“I worship at the altar of this book. Somehow Michelle Tea has managed to write a hilarious, scorching, devastatingly observed novel about addiction, sex, identity, the 90s, apocalypse, and autobiography, while also gifting us with an indispensable meditation on what it means to write about those things—indeed, on what it means to write at all. A keen portrait of a subculture, an instant classic in life-writing, a go-for-broke exemplar of queer feminist imagination, a contribution to crucial, ongoing conversations about whose lives matter, Black Wave is a rollicking triumph.” —Maggie Nelson, author of The Argonauts

Library Journal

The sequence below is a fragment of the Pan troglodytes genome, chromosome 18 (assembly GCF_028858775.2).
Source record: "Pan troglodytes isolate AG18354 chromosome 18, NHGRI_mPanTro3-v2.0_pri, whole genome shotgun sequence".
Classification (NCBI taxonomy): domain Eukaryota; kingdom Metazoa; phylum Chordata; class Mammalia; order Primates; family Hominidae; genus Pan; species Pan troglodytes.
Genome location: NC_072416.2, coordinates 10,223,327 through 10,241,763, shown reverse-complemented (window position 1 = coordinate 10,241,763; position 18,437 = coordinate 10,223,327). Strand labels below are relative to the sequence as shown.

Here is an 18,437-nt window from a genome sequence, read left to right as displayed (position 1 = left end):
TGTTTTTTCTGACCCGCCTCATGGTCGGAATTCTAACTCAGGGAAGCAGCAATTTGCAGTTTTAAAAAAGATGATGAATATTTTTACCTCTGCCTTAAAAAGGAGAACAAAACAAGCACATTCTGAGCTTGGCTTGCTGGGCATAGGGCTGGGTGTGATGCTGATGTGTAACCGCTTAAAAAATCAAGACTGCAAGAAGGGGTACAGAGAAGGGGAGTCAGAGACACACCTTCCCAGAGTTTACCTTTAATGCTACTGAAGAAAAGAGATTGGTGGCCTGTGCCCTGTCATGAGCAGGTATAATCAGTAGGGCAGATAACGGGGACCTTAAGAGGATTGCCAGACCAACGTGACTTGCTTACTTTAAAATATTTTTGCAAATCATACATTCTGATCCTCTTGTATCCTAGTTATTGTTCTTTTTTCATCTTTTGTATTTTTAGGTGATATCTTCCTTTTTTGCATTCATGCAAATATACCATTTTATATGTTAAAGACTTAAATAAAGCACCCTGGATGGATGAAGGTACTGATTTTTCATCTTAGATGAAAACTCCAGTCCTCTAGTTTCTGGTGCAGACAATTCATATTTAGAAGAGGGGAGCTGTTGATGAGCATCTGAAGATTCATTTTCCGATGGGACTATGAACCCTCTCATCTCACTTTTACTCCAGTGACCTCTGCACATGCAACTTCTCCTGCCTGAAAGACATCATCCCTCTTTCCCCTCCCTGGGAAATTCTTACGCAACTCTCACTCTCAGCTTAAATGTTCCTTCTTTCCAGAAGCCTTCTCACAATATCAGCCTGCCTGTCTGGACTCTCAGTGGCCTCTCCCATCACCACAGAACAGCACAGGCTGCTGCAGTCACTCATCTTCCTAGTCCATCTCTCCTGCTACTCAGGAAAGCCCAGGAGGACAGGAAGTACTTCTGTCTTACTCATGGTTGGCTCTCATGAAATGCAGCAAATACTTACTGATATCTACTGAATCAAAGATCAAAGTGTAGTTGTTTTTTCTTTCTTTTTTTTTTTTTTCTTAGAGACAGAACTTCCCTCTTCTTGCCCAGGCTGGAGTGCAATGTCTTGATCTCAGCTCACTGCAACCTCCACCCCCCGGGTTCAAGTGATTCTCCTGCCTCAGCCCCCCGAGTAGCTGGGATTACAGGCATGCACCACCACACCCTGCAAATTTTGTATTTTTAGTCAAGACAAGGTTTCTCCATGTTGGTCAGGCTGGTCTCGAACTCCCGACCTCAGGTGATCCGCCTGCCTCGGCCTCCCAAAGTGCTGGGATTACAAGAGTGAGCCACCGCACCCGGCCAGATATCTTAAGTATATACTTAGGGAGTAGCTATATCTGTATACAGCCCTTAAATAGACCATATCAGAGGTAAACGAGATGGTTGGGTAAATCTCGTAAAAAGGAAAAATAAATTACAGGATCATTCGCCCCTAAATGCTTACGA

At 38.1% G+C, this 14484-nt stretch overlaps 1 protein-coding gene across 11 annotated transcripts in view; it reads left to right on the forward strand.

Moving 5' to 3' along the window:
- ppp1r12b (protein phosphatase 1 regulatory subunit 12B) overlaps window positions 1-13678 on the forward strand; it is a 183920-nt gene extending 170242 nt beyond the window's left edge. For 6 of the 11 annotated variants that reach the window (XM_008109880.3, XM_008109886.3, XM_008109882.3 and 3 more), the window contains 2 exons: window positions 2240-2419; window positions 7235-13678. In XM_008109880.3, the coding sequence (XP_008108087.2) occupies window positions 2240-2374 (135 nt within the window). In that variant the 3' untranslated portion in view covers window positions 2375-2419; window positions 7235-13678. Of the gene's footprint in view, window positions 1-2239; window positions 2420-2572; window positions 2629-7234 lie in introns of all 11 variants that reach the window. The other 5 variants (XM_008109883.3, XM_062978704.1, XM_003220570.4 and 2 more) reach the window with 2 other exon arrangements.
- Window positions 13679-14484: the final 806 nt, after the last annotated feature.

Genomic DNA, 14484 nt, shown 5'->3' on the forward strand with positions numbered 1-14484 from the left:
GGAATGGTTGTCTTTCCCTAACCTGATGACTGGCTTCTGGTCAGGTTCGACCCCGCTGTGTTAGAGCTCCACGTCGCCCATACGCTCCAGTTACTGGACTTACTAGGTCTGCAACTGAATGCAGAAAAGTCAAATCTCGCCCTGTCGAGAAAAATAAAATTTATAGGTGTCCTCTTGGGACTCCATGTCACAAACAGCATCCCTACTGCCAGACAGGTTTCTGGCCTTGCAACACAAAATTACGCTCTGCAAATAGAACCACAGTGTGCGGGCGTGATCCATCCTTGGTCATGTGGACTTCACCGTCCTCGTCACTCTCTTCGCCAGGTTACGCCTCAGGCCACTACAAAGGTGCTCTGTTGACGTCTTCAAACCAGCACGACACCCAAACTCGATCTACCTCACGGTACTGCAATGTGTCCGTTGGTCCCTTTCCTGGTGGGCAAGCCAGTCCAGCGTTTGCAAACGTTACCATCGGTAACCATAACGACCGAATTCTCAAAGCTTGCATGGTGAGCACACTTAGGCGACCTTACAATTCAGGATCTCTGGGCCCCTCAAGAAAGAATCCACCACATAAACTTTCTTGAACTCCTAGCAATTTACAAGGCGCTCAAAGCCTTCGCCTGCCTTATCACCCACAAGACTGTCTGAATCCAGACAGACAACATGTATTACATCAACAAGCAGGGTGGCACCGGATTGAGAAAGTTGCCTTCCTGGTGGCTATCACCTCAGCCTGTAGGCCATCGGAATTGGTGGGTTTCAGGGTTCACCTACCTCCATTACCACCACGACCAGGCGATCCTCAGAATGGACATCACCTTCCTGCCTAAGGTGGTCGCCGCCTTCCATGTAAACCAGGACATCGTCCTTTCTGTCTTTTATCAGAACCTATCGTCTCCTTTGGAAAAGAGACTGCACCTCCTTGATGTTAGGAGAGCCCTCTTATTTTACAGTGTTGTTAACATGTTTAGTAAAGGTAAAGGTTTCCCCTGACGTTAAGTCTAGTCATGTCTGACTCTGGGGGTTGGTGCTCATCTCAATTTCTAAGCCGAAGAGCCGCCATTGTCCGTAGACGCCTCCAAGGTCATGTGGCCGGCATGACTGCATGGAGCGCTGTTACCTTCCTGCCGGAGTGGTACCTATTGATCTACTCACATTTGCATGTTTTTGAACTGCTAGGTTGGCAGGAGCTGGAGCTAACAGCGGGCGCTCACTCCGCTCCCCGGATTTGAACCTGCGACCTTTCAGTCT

11/15/2016
The author of ten books exploring queer culture, pop culture, feminism, and more, plus founder of the literary nonprofit RADAR Productions and cocreator of Sister Spit, Tea makes great literary content from the stuff of her on-the-edge life. This book started as a memoir aimed at examining the end of a long relationship and her sense of finally transitioning to adulthood. Soon, however, it morphed into a closely observed novel starring the hyperkinetic, probing Michelle, who moves from major drug taking at a San Francisco bar to a lucid grappling with life and love. It takes a moment to adjust to third-person Michelle-as-protagonist, but the pleasures of the prose, which is energized and exuberant (one might even say goofy), are the reward. VERDICT Tea paints a terrific portrait, but her great gift is how she makes readers look more closely at themselves.
Kirkus Reviews
★ 2016-06-14